Hard labor and lifelong sequestration are the only medicine for his ill—a disease too often due to the sins of a normal ancestry.

The idio-imbecile, who, as the name implies, partakes of the nature of both the idiot and the imbecile, is generally undersized, with very defective speech, and a limited vocabulary confined to a few scattered words, never a full sentence. His improvement is but limited. The most we can hope to do is to keep his nervous, restless fingers employed. He can sometimes learn to knit, to weave mats, or do simple housework, but never to read or write. For him, as for the idiot, but little can be done beyond giving the custodial care best adapted to his peculiar needs, the genuine benefit being found in the family relieved of such a burden, as it has been computed that for every case sequestrated, two if not four normal persons are released to society.

The idiot is usually but poorly developed, in most cases unable to stand or even to sit alone. Hardly conscious of his physical needs, he has no language but a cry, He rarely learns to talk; indeed, in all my experience of idiocy do I recall but two: of these one, after much effort, was able only to speak his brother's name, and the other acquired three words in three years.

A teacher endowed with originality in devising means, versatility in presenting so as to avoid monotony, gentleness and unwearied patience in constant repetitions, possessed of that fine perceptiveness and devotedness to her vocation that shall enable her to note improvement imperceptible to a layman—all these valuable qualities combined with good physical condition (which alone can insure that tenderness and firmness giving power of control over herself and the child)—may, in years, raise an idiot to the plane of an idio-imbecile, enabling him to do perhaps the work of an idioi-mbecile—an aid in the care of his associates. But is it worth it—more especially when, while we are raising the idiot to this, we are shutting our doors upon hundreds of idio-imbeciles who are lapsing into idiocy for lack of these very occupations which alone can keep them from retrograding? Will not history stamp such an act as in itself most idiotic, second only to that other of carefully guarding the comparatively harmless idiot and turning loose the moral imbecile, a firebrand upon society to desolate homes or to transmit his moral leprosy to generations?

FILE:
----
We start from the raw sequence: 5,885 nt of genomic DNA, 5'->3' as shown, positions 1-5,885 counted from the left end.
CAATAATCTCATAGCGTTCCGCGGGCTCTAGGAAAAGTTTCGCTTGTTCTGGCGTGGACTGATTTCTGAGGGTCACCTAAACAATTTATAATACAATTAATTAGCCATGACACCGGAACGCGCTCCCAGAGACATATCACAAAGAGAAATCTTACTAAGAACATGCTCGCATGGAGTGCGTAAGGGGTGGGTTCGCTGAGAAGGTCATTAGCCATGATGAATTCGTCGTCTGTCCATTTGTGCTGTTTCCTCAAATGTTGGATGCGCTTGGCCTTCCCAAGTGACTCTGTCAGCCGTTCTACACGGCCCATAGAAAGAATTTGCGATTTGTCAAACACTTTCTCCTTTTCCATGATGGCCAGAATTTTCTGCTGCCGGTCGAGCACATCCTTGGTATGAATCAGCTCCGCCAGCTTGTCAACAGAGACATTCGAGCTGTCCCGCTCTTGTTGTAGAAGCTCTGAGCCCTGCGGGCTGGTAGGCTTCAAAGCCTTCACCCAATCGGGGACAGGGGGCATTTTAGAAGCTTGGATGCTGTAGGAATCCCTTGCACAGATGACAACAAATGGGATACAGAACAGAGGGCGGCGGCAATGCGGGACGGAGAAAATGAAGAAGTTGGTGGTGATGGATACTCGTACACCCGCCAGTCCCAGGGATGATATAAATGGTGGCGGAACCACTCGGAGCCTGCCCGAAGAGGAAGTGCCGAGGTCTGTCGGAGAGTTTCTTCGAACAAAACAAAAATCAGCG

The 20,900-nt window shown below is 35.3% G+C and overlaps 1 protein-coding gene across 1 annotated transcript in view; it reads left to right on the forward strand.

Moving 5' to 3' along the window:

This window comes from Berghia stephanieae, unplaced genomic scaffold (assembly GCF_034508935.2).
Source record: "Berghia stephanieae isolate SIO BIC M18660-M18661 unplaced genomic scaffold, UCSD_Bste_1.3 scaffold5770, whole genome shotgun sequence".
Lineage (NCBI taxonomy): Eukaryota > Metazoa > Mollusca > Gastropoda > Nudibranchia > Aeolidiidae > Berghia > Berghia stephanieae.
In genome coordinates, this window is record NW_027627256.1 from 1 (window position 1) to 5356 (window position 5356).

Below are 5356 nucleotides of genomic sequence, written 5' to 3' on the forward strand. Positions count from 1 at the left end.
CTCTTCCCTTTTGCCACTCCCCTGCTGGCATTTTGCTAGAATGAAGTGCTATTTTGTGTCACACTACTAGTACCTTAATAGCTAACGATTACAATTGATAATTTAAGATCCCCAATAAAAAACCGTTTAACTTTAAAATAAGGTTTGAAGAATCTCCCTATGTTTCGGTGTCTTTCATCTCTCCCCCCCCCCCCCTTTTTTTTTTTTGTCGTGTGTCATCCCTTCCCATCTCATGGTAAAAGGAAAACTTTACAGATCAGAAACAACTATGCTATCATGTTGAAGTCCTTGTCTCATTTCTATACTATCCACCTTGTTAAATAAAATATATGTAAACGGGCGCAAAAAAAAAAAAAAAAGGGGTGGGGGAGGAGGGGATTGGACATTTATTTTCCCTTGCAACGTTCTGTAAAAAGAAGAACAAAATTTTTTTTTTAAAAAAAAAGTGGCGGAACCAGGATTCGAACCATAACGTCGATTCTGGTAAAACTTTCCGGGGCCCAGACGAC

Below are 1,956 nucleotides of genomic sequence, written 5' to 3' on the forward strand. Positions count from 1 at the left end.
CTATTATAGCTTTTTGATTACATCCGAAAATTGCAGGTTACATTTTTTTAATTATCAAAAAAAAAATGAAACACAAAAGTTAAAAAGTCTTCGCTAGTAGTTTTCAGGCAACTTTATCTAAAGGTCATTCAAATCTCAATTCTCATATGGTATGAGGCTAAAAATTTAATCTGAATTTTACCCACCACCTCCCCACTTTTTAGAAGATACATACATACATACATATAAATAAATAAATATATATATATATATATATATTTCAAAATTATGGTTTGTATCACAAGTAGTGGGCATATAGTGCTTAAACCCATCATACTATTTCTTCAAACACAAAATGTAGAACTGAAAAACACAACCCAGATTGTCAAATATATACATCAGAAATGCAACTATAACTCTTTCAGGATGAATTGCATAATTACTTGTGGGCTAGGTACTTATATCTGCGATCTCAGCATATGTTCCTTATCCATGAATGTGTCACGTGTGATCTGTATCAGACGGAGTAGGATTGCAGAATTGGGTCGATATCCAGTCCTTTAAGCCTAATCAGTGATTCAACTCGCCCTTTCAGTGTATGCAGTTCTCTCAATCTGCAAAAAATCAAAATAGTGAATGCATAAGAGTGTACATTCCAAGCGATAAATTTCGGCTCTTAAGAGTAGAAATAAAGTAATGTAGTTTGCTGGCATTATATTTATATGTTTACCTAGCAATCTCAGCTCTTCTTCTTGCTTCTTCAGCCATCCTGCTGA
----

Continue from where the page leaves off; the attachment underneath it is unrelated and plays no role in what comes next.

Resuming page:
The absurdity, therefore, of placing unimprovable idiots in a training school is self-evident. Yet willful misrepresentation on the part of a sensational press, coupled with every influence that mere sentimentality can bring to bear, is daily burdening our work with an element fit only for asylums, and crowding out the improvable imbecile who can in time be so trained as to enable him, under constant care and supervision, and with proper facilities for control, to become almost self-supporting—this, too, in a life freed from anxious care, and, what is of the first importance to society at large, a life freed from temptations, from opportunities for crime, and from the power of transmitting ill. Always under guidance, always under control, this "child"—who never attains the full measure of maturity—must ever be, lest his unconquerable indolence or his lack of will power make him the slave of vice, the victim of poverty and wretchedness, or the tool of the designing and the wicked.

So much for aims and means. A word further as to methods.

These, based upon the theories of physiological education dictated by Pestalozzi, Froebel, and Rousseau, first successfully practiced with mental defectives by Itard and by Seguin, include all the means that modern thought and experience have gathered.